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‘Spring Awakening’ touches on mature themes with finesse
MICHAEL C. UPTON
Record Express Correspondent
A handsome crowd filled EPAC’s Sheridan Bigler Theater last Thursday for the premier of “Spring Awakening.” In a move bringing Broadway and the Ephrata stage full circle, Artistic Director Ed Fernandez and EPAC’s board of directors present the “for mature audiences only” musical now through Nov. 10.
When “Spring Awakening” blew up with popularity on Broadway, the show featured area native Jonathan Groff, who graced the EPAC stage before, most notably with a command performance in “Batboy.” Groff has moved onto starring in major motion pictures and popular television shows and “Spring Awakening” has come to Ephrata.
“Spring Awakening” is the coming of age tale of a group of adolescents and touches on a multitude of subjects these teens struggle to deal with in an oppressive 19th century: sex, rape, homosexuality, child abuse and suicide. The show is definitely for mature audiences as it includes nudity and language some may find offensive — not me. Based on the play of the same name, the musical “Spring Awakening” features music written by pop singer /songwriter Duncan Sheik and is at times downright rocking. Big music numbers filled the theater and set the tone of the story. It was easy to be immediately transported from Lancaster County to another time in Germany when the mere utterance of a sexual subject could bring shame upon a family.
The story tells the tale of Melchior (played by Josh Kirwin), a free-thinking young man who falls in love with Wendla (played by Kate-Lynn Scheib). This is not Scheib’s first time playing Wendla and her experience and skill shines. The Penn State sophomore has played Wendla twice before and her vocal ability entrances the audience. The biggest siren on the stage is Amy Ward who played Ilse, a beautiful girl who has parted ways with her family and returns to visit her friends. Her voice is commanding and beautiful and if it were not for Sheib’s experience with the role of Wendla, I imagine Ward would hold the lead role. Stealing the show is Vince Fazzolari who plays Moritz, Melchior’s best friend. Comedic at times, Fazzolari summons the awkwardness of Cosmo Kramer mixed with manic anxiety and nervousness. His moments of despair are dark, heart wrenching, and infuriating; Fazzolari’s abilities are masterful.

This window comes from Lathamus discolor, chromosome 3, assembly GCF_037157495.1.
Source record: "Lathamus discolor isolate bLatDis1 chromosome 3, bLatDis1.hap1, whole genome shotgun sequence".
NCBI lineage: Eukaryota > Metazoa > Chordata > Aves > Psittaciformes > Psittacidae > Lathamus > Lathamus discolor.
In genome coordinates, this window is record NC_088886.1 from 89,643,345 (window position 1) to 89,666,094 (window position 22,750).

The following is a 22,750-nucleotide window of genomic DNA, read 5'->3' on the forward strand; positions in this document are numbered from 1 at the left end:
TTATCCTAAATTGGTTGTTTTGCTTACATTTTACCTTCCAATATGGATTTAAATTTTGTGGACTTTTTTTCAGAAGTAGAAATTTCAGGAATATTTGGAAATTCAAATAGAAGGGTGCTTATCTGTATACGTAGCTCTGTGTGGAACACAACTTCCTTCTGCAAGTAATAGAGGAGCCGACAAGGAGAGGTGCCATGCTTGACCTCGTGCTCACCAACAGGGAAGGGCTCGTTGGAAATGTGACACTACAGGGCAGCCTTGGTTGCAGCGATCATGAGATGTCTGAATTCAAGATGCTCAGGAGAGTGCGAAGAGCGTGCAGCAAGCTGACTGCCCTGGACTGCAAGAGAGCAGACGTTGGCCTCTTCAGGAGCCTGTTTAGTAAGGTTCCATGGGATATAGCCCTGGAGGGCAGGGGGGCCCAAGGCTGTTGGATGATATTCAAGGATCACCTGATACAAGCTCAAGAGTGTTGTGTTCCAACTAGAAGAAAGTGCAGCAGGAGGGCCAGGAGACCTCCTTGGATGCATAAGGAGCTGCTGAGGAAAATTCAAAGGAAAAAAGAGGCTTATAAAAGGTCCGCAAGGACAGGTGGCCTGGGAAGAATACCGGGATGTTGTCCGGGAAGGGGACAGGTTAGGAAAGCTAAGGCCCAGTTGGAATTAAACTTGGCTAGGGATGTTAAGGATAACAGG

Less than main characters tell other tales. During an uproarious confession of love, Hanschen (played by Quinn Corcoran) seduces the young and confused Ernst (played by Peter Ferraiolo). Madison Buck, playing Martha, joins Ward in singing “The Dark I Know Well,” a ballad of horrific child abuse. I’m not sure if it was an artistic decision or a lack of participating actors for “Spring Awakening,” but the roles of many small parts were played by two people, Adult Woman (Susan Barber) and Adult Man (Larry Gessler). Gessler’s and Barber’s stellar performances were veiled as I tried to discern which character they were playing. Several times I could barely tell who was who as Barber played a piano teacher, Wendla’s mother, Melchior’s mother, and a headmistress, all with no costume changes and little divergence of character traits.
Technically, opening night was hit and miss. The lighting crew did a masterful job of incorporating a rock star atmosphere during the hot music numbers and set a stunning mood for the show’s powerful apex when Melchior and Wendla engage. Poor Otto (played by Ethan Shearer); if his microphone was not on it was on full blast crippling the eardrums of theatergoers. I’m sure the sound crew will work out the issues after opening night.
Music Director J. P. Meyer had no problems with his orchestra “pit.” I put pit in parenthesis because in “Spring Awakening” the band is lifted above the stage and becomes just as much part of the show as some of the actors. To my ears, never was a beat missed nor a note gone sour. The ensemble (Lauren Adkins, Christina Rivera, Austin Trynosky, and Alex Weaver) did an awesome job as background singers helping to move the story along.
With its heavy subject matter, “Spring Awakening” is a complex tale passing through moments of absolute merriment and leaves viewers as stunned, wounded and confused as the teens on the stage. EPAC has provided the area with a rousing rendition of a current, thought provoking hit and I expect seats to be filled at every show. There are people who will not like “Spring Awakening” due to its controversial nature, but this musical is theater that must be made.
In an effort to make readers aware of how rough “Spring Awakening” may be, I hope I have not left a negative tone. EPAC’s “Spring Awakening” is dazzling and brilliant. I congratulate Fernandez and all of the EPAC community for bringing this work to Ephrata, job well done.
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